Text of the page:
Wednesday, 29 May 2013

The Round House by Louise Erdrich

Date: October, 2012
Publisher: Harper Collins
Pages: 321
Genre:  Adult fiction, Cultural, Mystery
Rating: 2/5

For me, this one was just ok. It is part mystery and part "coming of age" of a boy living on a reservation. A terrible crime occurred and the boy feels compelled to seek justice. In addition, he is growing up and faces hard truths about First Nations relationships with Caucasians, and how flawed in general the world really is when it comes to justice and other important things.

As for the mystery, there wasn't much to it. It was fairly clear to me who was responsible and the ending was also something I predicted soon in the novel. 

The coming of age aspect was more interesting, but it didn't hit the mark for me. Some of the stuff I could relate to, like the countless dick jokes and jam sandwiches, but I didn't feel like there was anything new to discover. 

There is some spirituality in the book, in terms of First Nations culture, but it was such a tease. Is this because the old ways are being forgotten by the younger generations? The Round House is explained but not much beyond that is looked into. 

This author also chose to not use quotation marks in the writing. It did make the flow more jagged because I kept stopping to consider if something was a thought or something said, which did make a difference. It was hard to immerse myself into the conversations when I was so uptight about the grammar. Here is an example of what I mean:
He was down by the river, Joe said. Just like yesterday.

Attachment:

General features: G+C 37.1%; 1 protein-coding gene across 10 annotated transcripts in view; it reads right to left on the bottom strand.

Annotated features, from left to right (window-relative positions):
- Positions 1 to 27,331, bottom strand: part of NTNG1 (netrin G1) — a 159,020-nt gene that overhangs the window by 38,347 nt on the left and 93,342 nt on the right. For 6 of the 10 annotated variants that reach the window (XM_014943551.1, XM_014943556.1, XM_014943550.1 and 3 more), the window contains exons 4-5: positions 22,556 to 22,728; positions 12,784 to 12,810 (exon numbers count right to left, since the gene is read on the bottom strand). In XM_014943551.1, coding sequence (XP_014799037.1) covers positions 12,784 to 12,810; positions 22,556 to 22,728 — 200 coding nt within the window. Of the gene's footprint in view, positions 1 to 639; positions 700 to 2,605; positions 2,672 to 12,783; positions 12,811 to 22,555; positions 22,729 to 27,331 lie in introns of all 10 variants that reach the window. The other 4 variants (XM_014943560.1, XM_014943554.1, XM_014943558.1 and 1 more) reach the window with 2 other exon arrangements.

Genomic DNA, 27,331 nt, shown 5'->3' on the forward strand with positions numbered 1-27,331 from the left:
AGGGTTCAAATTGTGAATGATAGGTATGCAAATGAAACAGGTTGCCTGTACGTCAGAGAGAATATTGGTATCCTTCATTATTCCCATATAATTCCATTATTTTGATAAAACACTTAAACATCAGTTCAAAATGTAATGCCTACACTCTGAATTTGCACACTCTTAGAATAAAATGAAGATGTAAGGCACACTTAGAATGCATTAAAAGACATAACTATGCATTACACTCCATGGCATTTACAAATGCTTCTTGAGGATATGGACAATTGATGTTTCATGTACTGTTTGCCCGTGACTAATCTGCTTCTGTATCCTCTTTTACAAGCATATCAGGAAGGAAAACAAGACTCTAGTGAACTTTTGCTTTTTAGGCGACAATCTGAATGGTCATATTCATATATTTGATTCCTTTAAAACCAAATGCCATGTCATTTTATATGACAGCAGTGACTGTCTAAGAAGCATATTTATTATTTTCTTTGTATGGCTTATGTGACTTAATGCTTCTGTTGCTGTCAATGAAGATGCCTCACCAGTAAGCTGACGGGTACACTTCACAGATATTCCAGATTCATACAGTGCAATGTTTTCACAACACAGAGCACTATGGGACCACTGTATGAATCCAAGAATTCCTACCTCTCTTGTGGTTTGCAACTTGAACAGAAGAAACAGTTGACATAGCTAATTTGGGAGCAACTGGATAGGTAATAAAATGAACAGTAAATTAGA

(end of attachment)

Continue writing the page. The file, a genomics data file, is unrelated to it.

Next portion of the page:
"He was down by the river," Joe said. Just like yesterday.
Those two phrases could have completely different meanings, and it was annoying trying to figure out what the author intended. In the example, is Joe informing the person that it is a repeat occurrence  or is he secretly keeping that to himself? Motives are important to a reader!

My opinions might be due to my own bias of growing up next to a reservation and having my own life be a blend between "Caucasian life" and "Native life" in terms of home dynamics and the such. My aunt is an elder on the tribal council, for example. If someone has no clue what happens on a reserve, then they would probably enjoy this book. But for me, it was nothing new. It was like reading about the neighbour down the street. It sucks, but that is the way it is. I think a certain type of person would really enjoy this book, but not me. I was looking for something more, something I didn't already know and I didn't find it. Yet, I want to be clear that if you are new to this sort of thing, you may really enjoy the book.

If you want to give this one a try, check out the link below:

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